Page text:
Wednesday, Oct. 2 marked the final Milwaukee Film Festival (http://mkefilm.org)screening of Fiction Festival Favorite, "Paradise: Hope". Though not a part of the Passport program, this particular Fiction Film Festival Favorite comes from German director/producer/writer Ulrich Seidl. Fox Bay Cinema-Grill screened the final installment of Seidl's "Paradise" trilogy from 9:45-11:20 p.m.
"Paradise: Hope" is a coming-of-age tale about 13-year-old Melanie who experiences joy, desire, and heartbreak during her summer away at fat camp. Melanie and her three new friends are all sent begrudgingly to camp, where they must watch diet videos, exercise at the command of a sadistic coach, and report to a gray-haired doctor for any ailments (real or imaginary).
I don't care how tired you are. Into my torture chamber.
There is most certainly a target demographic for this film, as it centers around teenage girls at a trying time in their lives. The camp aspect of the film allows for interspersed segments of their exercise routines and ridiculous weight loss tactics, which make the film more interesting and watchable for those not intrigued by the trials of pubescent teenagers.
However, the film isn't all about weight loss or the campers' self-consciousness due to their weight. In fact, the campers show no sense of self-consciousness or shame in their weight whatsoever, and often wear skimpy clothes or just underwear in their rooms. While this makes the viewer all the more aware that they young men and women are overweight and in their current predicament because of it, the characters seem oblivious and focus on the average teenage concerns such as romance, family, and gossip. In this way, weight has relatively little do with the main issues of the film, which could just have easily been applied to average or underweight teenagers. Seidl's use of interspersed camp activities and dorm room scenes works well in creating Melanie's identity, not just as a fat kid, but as a person.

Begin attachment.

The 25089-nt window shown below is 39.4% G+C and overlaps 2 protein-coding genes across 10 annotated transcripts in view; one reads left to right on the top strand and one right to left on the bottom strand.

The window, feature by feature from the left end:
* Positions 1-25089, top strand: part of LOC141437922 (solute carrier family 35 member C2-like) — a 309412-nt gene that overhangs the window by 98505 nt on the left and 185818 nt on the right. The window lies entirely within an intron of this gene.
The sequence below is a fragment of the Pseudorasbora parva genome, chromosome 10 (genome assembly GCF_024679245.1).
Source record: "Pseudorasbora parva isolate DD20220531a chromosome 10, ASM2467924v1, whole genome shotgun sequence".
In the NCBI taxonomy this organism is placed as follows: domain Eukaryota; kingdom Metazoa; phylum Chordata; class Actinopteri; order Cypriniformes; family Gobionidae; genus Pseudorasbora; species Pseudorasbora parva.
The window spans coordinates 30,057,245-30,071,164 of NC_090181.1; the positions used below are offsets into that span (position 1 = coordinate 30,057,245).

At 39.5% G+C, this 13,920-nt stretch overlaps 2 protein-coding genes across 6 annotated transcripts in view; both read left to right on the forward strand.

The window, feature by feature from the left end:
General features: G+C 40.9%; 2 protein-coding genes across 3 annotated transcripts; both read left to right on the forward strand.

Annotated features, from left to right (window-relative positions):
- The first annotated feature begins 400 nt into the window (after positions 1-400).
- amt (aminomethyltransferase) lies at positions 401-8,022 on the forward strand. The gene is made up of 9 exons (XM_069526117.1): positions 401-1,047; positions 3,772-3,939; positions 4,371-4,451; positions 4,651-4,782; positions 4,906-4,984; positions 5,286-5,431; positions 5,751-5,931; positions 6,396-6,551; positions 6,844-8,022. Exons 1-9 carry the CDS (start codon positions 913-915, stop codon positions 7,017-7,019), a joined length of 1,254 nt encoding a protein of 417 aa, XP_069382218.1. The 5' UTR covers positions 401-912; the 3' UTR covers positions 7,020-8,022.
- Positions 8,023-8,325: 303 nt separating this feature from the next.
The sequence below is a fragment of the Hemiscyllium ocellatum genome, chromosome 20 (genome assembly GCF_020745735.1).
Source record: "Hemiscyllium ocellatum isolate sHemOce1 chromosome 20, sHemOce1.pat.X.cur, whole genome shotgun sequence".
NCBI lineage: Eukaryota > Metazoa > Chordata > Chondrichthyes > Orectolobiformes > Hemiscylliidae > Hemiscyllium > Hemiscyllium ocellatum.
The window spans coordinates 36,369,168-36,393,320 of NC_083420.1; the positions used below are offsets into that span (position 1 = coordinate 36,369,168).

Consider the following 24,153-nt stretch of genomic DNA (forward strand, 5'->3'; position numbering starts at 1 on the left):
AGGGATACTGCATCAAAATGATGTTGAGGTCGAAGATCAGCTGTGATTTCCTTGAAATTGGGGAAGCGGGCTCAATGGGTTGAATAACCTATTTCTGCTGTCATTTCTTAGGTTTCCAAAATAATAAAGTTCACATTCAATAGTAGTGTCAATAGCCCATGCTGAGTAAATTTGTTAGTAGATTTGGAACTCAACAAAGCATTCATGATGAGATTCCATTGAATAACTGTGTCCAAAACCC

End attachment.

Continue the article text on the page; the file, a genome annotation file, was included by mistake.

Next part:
"Paradise: Hope" constantly brings up the topic of discipline, whether overtly or implied through subtler clues. Melanie's relationship with both her drill sergeant-type coach and her charmingly friendly, (much) older doctor circle around the concept of discipline. Whether the coach demands discipline to achieve weight loss or Melanie disregards any sense of discipline when she finds herself falling for the doctor, it is a definite factor in the film and its portrayal of growing up. But even adults struggle with discipline, as the viewer comes to learn through watching Melanie's relationship with the doctor. The crushes and daydreams of a 13-year-old girl aren't overlooked in this way, as we are reminded that they are genuine emotions capable of turning up in anyone.
Discipline is the cornerstone of success.
This element of discipline, among with others, is important to remember throughout the film. While "Paradise: Hope" has elements of comedy and may seem like a film without substance, Seidl leaves some room for the viewer to interpret and judge the characters on their own. For those who have no interest in the topic matter or stringing common themes throughout the film, it might feel a bit paced with an abrupt, open ending. However, the film tackles a range of serious (and fun) aspects of a teenager growing up, and Seidl does a great job of addressing them with respect in what can be an easily-mocked settling.
If you're happy and you know it clap your fat!